end
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Add Authenticated Header

Add the following metatag to your <head> so the app knows if a user is logged in or not.

<meta name="turbo:authenticated" content="<%= user_signed_in? %>">
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Hide Page Navigation

Since Turbo-iOS handles the native navbar, you don't need to show your page navigation anymore. Add unless turbo? check around where you usually render your navbar in your Rails app.

<% unless turbo? %>
  <nav class="d-block">
    <%= render 'partials/navbar' %>
  </nav>
<% end %>
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Add Turbo Controller

Add turbo_controller.rb which will return turbo.json used for rules and settings, here's a sample to get you started.

class TurboController < ApplicationController
  def index
    render json: {
      "settings": {
        "navbar": {
          "background": "#888888",
          "foreground": "#ffffff"
        },
        "tabbar": {
          "background": "#888888",
          "selected": "#ffffff",
          "unselected": "#bbbbbb"
        },
        "tabs": [
          {
            "title": "Home",
            "visit": "/",
            "icon_ios": "house",
            "protected": false
          },
          {
            "title": "Profile",
            "visit": "/profile",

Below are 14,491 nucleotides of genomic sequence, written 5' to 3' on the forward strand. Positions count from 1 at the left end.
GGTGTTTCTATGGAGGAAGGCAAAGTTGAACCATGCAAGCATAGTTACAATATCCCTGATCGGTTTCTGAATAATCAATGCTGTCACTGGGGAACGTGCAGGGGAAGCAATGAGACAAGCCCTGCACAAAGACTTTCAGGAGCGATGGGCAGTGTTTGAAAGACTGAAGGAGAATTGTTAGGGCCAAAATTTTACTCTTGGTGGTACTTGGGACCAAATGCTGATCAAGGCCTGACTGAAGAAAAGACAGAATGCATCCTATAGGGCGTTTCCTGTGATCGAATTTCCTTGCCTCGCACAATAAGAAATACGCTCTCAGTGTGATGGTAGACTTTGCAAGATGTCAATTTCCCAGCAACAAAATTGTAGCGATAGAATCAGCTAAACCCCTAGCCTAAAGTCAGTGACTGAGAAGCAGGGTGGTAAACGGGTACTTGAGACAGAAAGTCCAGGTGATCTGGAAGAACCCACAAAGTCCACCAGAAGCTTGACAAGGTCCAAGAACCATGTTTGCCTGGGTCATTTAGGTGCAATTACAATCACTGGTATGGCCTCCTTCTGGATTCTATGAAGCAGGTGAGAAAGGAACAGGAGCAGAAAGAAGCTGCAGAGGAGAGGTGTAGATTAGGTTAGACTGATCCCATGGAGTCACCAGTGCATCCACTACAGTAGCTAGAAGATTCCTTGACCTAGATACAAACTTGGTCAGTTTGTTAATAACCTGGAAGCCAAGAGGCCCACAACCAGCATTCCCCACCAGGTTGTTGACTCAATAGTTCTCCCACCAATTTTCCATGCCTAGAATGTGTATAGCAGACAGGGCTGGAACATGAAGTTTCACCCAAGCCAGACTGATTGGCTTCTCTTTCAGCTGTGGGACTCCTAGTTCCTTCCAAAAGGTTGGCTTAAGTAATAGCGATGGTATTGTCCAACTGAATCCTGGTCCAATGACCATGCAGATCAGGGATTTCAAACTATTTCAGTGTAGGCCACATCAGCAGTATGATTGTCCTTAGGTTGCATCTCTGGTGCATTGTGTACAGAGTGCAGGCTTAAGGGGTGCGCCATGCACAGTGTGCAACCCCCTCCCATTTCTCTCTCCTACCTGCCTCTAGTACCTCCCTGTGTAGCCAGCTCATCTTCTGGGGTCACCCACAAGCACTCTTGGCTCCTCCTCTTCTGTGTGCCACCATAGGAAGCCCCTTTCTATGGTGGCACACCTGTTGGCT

"icon_ios": "person",
            "protected": true
          }
        ],
        "buttons": [
          {
            "path": "/",
            "side": "left",
            "icon_ios": "line.horizontal.3",
            "script": "window.bridge.showMenu();",
            "protected": false
          },
          {
            "path": "/",
            "side": "right",
            "title": "Add",
            "visit": "/posts/new",
            "protected": true
          }
        ]
      },
      "rules": [
        {
          "patterns": [
            "/new$",
            "/edit$"
          ],
          "properties": {
            "presentation": "modal"
          }
        },
        {
          "patterns": [
            "/users/login"
          ],
          "properties": {
            "presentation": "modal"
          }
        },
        {
          "patterns": [
            "/users/logout"
          ],
          "properties": {
            "presentation": "replace"
          }
        }
      ]